Why Willpower is Garbage, and What You Really Need to Do

“I was doing great for a few days, then I just ran out of willpower and went on a donut binge”

I’ve never heard this exact quote before, but I’ve heard plenty like it – arguing that lack of willpower was someone’s downfall to meeting their goals. Willpower only has a finite amount of time until it runs out. I’ve been there. Back in the day when I was trying to get super shredded up for spring break in Florida, I took on a super unhealthy low-carb diet for just 2 weeks and failed one week in (many carbs were consumed that fateful evening).

Low carb meals for days…sucked…

Willpower can run out very quickly, and if it’s something that you are relying on, you are setting yourself up to fail. I have terrible willpower. If someone mentions ice cream to me during the day, I most likely will go buy some and eat all of it later that day. More on how to combat this in a bit.

Instead of trying to rely on willpower to make these quick and radical changes to your life, diet, and exercise routines, you need to establish a new MINDSET, create HABITS, and ultimately a new LIFESTYLE.

When working with clients I often like to set side goals, mostly nutrition oriented, and sometimes exercise oriented that align with their goals, and why they are trying to reach those goals. This being said, I don’t try to undo 30+ years of bad habits on day one, week one, or month one. Say you know you don’t drink water at all, drink 5 sodas a day, and never move besides when you are at the gym. Instead of trying to create a whole new lifestyle in one day, lets get into a new mindset where we pick which one is easiest to work on, and start there. Often times it will be the issue that you haven’t tried to fix in the past, because most likely you have tried many times and failed.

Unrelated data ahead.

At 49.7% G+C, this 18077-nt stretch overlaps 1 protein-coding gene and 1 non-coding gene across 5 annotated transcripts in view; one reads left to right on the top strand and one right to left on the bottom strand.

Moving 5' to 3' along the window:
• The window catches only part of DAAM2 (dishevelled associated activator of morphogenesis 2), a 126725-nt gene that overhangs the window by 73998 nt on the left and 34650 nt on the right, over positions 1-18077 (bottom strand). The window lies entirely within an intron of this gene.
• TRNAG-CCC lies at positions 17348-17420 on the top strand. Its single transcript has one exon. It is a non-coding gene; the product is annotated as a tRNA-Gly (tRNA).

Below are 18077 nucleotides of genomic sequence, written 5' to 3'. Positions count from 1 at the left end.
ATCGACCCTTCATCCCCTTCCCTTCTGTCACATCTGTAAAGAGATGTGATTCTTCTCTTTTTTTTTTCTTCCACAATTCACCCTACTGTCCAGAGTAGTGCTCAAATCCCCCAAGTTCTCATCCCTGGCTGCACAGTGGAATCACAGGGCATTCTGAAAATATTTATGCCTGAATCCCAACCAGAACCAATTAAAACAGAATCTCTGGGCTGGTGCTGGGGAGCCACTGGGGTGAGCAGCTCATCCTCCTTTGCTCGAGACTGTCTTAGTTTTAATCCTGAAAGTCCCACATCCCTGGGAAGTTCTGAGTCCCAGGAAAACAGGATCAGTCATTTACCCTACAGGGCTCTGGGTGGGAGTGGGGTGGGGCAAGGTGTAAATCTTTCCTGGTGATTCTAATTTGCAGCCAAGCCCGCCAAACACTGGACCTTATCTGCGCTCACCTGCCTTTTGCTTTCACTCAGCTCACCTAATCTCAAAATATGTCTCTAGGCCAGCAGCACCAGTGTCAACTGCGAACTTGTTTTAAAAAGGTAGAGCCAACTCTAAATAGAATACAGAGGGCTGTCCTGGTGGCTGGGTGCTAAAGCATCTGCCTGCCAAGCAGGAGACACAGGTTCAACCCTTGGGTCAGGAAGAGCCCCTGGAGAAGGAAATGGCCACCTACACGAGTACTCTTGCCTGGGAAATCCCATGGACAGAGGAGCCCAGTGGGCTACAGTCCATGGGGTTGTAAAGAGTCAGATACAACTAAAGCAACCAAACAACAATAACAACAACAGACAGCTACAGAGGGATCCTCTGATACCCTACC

Example: You drink 5 sodas a day, lets try to bump that down to 4 sodas a day for this week, and replace one with a glass of lemon ice water. Right there we are adding in some water, and cutting out 1000 calories from your weekly intake. If after a week this goal seems to be sticking and is easy to maintain, lets cut back to 3, then 2, and eventually 1 and none. Work on nothing else in the meantime. 


Once soda is pretty much cut out of the diet, lets talk about adding in one serving of vegetables per WEEK. That becomes the norm, then we add in 2 servings per week, and so on and so forth.

This is an example of an appropriate mindset, creating new habits (no matter how slowly we do it) and what eventually leads to a new lifestyle.

Yes you may need a little willpower at first, but the idea is to use it only to jumpstart the new mindset into creating a better daily habit.

You need to be assertive in making healthy choices throughout the week, so when that “lack of willpower” kicks in, and you buy a concrete mixer from Culvers, and down the whole 800 calories worth of fatty and sugary goodness, you get right back to you normal healthy ways.

A great way to start making changes to form good habits is to find distractions, or alternate means of dealing with super triggers or pure avoidance. MY trigger foods are tortilla chips and ice cream, I love them, and I could eat them until my stomach pops if I had the chance (I’ve been close). So what do I do?

Censor and freedom of speech concept. Media prisoner and human rights concept. Tied mouth and blindfolded eyes.

I rarely have these things in my house (except when my super strong willed fiancee, Amanda buys them – and she knows how I feel about that). Even when they are in the house, I have become so accustomed to not having them, that once they are gone, they are gone – there if no need to seek them out from the store.

When it comes to creating a new mindset around food or exercise, keep in mind your goals and reasons behind them. I have talked enough on here about finding your “why” and remembering why you started in the first place. You need to look at food as fuel for your body, and that it will either get you closer to your goals, or maybe have you taking a few steps back. End of story, move on. You cannot dread over foods, or label them as bad, or you will tend to crave that forbidden fruit. By knowing that having “food x” on the regular might not help you get to you planned destination, you eventually learn that it should just be avoided and when you have no choice, it should be enjoyed, and then not thought of again.


In the end it comes down to creating a new mindset about what you are doing, establishing new healthy habits over a long duration of time, and thus developing a totally new lifestyle that embraces health and healthy behaviors. We only have one body, so why not try to make it as great as it can be.


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Stay healthy my friends,

Published by Mike Gorski

Registered Dietitian and Fitness Coach OWNER OF MG FIT LIFE LLC

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